I found this op-ed piece written by none other than Bill Ayers. Name ring a bell? He’s the “terrorist” who Obama “palled around with”.
This is for sure one of the most interesting pieces I have read in a long time. The most interesting topic that he addresses comes near the end of the article, where he articulately describes the “guilt by association” culture in the United States. Apparently, having a relationship of any kind with somebody equals shared values. Rather than paranoia setting in, relationships with different types of people should be seen as leading to a more varied, cosmopolitan, and understanding view of our world. He writes:
The dishonesty of the narrative about Mr. Obama during the campaign went a step further with its assumption that if you can place two people in the same room at the same time, or if you can show that they held a conversation, shared a cup of coffee, took the bus downtown together or had any of a thousand other associations, then you have demonstrated that they share ideas, policies, outlook, influences and, especially, responsibility for each other’s behavior. There is a long and sad history of guilt by association in our political culture, and at crucial times we’ve been unable to rise above it.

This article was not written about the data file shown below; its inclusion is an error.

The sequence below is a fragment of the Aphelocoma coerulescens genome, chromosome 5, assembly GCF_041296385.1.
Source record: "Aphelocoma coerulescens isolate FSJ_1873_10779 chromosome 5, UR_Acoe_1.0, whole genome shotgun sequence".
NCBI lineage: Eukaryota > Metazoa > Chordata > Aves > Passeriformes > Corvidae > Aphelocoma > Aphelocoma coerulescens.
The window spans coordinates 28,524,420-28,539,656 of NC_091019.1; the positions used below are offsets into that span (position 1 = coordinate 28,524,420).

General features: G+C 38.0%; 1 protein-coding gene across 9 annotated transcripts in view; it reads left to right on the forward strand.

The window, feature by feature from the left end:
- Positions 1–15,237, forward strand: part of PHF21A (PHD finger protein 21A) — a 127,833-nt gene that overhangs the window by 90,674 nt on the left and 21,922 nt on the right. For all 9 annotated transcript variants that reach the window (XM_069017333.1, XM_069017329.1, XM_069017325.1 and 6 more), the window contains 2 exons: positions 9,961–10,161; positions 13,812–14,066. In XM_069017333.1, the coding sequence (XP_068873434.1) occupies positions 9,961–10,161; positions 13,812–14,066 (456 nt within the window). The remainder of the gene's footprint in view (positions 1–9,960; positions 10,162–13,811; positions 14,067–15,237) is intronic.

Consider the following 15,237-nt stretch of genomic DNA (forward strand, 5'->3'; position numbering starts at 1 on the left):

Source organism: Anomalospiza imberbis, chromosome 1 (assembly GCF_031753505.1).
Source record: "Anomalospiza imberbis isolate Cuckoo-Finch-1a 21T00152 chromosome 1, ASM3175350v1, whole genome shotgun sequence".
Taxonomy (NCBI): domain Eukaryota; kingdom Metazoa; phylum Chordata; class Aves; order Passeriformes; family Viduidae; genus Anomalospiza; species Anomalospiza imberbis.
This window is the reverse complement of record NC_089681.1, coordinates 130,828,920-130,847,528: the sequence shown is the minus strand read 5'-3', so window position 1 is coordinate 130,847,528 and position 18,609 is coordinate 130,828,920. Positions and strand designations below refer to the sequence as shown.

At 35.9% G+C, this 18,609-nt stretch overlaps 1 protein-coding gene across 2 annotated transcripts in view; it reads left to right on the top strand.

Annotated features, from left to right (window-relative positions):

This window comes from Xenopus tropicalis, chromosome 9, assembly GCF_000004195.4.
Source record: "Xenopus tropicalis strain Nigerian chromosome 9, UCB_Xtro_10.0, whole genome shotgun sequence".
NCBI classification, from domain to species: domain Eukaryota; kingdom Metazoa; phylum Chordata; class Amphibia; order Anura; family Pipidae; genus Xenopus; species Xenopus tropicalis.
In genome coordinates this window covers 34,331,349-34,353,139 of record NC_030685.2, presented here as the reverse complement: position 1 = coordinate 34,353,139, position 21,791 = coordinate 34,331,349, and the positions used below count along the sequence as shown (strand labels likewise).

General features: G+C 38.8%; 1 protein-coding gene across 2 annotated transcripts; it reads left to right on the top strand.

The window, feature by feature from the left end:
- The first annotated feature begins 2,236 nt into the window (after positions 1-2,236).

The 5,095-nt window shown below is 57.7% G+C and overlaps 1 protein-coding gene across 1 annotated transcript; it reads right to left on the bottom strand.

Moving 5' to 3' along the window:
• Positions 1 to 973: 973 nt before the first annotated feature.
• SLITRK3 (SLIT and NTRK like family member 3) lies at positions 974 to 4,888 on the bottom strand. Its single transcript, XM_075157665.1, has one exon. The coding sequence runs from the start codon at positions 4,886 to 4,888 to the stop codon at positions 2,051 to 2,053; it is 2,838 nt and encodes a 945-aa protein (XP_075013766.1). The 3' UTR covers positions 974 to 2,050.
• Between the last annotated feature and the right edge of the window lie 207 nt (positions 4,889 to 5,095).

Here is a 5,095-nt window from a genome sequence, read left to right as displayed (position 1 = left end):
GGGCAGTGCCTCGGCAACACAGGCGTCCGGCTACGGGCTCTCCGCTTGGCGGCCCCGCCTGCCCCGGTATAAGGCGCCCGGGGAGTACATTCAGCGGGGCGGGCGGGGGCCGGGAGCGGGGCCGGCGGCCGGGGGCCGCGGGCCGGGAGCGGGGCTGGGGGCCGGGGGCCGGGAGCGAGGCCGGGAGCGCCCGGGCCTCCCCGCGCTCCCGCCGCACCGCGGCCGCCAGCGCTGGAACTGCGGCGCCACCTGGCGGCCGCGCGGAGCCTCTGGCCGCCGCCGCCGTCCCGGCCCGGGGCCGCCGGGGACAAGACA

And then a bit later:
Demonization, guilt by association, and the politics of fear did not triumph, not this time. Let’s hope they never will again. And let’s hope we might now assert that in our wildly diverse society, talking and listening to the widest range of people is not a sin, but a virtue.
More from Mr. Ayers himself: